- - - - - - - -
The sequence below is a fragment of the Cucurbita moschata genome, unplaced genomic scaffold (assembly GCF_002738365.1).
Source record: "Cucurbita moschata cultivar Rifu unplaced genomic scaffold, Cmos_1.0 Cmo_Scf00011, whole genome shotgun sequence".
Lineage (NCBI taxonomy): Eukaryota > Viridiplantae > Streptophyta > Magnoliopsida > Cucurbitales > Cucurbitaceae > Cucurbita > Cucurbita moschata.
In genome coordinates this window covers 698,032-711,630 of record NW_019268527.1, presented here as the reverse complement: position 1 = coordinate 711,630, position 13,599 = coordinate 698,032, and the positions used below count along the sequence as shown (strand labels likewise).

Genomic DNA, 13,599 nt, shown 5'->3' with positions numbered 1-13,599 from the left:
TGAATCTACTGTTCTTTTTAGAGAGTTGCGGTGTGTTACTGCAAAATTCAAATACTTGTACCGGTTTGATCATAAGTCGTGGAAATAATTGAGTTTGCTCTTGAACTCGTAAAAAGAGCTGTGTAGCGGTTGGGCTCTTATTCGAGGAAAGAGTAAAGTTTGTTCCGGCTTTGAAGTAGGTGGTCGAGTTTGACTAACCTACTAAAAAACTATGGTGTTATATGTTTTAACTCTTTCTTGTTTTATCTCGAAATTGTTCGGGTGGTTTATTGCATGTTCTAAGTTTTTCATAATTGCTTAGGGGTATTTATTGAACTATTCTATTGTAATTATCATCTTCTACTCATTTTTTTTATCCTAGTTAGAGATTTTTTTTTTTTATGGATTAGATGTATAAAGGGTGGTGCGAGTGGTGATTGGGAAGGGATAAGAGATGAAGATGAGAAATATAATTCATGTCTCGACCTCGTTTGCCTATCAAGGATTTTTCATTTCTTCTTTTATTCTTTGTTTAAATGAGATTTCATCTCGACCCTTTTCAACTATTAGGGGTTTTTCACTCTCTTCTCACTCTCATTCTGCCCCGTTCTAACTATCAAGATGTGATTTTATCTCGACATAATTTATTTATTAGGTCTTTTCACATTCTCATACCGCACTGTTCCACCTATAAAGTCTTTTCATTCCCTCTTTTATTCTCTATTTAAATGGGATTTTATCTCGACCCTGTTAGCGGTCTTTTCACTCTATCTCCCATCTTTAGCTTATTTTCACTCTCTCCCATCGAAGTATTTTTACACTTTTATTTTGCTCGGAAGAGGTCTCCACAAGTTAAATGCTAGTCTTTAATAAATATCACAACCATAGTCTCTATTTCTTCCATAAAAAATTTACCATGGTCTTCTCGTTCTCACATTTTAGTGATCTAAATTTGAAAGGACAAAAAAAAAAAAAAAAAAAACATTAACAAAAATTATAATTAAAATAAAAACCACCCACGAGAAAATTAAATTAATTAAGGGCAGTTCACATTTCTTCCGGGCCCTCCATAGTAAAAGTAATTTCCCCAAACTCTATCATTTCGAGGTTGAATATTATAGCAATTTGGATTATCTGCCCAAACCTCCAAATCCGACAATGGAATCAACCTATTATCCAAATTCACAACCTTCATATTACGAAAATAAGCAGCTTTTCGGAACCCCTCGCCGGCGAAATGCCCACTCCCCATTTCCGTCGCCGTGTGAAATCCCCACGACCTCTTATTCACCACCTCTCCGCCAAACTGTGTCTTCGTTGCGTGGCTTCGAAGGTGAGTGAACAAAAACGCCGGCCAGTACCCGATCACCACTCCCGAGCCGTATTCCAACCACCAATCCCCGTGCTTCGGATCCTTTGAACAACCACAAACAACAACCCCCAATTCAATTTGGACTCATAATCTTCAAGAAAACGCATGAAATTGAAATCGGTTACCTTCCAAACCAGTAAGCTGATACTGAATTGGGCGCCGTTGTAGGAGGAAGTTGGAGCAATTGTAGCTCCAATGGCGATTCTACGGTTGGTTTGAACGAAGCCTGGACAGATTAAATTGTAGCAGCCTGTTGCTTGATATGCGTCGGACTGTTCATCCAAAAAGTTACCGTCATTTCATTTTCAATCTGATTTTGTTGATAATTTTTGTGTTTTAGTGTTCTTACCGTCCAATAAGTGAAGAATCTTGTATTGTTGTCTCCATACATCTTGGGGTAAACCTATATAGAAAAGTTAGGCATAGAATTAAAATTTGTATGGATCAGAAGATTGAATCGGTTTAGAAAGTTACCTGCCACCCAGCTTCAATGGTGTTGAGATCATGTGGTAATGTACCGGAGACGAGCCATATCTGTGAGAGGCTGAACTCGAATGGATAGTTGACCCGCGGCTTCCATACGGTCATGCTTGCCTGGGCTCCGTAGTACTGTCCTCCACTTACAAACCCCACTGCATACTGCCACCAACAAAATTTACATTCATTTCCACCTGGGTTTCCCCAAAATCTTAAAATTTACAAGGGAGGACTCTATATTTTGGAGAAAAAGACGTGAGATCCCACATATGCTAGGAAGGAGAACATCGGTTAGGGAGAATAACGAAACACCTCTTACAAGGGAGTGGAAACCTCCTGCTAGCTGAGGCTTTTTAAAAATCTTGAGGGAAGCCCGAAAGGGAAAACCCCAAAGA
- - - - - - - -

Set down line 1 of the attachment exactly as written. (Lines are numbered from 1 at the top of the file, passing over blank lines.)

The sequence below is a fragment of the Cucurbita moschata genome, unplaced genomic scaffold (assembly GCF_002738365.1).